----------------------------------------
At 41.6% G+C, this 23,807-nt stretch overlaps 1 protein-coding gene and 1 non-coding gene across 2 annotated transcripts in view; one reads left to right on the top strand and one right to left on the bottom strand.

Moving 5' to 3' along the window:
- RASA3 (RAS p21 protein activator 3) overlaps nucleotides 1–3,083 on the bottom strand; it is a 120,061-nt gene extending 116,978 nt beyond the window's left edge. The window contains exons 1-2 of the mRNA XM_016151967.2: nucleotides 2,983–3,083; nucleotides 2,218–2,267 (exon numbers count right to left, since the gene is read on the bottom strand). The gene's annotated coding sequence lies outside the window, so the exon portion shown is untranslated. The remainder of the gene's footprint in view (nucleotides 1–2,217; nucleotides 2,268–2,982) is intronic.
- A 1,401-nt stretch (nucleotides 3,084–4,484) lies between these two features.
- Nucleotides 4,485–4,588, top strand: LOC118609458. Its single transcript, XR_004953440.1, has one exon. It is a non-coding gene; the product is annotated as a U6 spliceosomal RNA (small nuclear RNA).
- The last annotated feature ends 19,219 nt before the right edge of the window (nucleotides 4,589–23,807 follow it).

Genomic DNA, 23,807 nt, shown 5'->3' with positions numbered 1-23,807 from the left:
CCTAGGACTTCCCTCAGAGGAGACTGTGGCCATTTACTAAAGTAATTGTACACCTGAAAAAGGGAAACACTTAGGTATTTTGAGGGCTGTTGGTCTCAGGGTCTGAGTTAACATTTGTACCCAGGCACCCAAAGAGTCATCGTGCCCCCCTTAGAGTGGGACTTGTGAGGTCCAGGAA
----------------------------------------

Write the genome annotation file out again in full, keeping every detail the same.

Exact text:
At 41.6% G+C, this 23,807-nt stretch overlaps 1 protein-coding gene and 1 non-coding gene across 2 annotated transcripts in view; one reads left to right on the top strand and one right to left on the bottom strand.

Moving 5' to 3' along the window:
- RASA3 (RAS p21 protein activator 3) overlaps nucleotides 1–3,083 on the bottom strand; it is a 120,061-nt gene extending 116,978 nt beyond the window's left edge. The window contains exons 1-2 of the mRNA XM_016151967.2: nucleotides 2,983–3,083; nucleotides 2,218–2,267 (exon numbers count right to left, since the gene is read on the bottom strand). The gene's annotated coding sequence lies outside the window, so the exon portion shown is untranslated. The remainder of the gene's footprint in view (nucleotides 1–2,217; nucleotides 2,268–2,982) is intronic.
- A 1,401-nt stretch (nucleotides 3,084–4,484) lies between these two features.
- Nucleotides 4,485–4,588, top strand: LOC118609458. Its single transcript, XR_004953440.1, has one exon. It is a non-coding gene; the product is annotated as a U6 spliceosomal RNA (small nuclear RNA).
- The last annotated feature ends 19,219 nt before the right edge of the window (nucleotides 4,589–23,807 follow it).

Genomic DNA, 23,807 nt, shown 5'->3' with positions numbered 1-23,807 from the left:
CCTAGGACTTCCCTCAGAGGAGACTGTGGCCATTTACTAAAGTAATTGTACACCTGAAAAAGGGAAACACTTAGGTATTTTGAGGGCTGTTGGTCTCAGGGTCTGAGTTAACATTTGTACCCAGGCACCCAAAGAGTCATCGTGCCCCCCTTAGAGTGGGACTTGTGAGGTCCAGGAA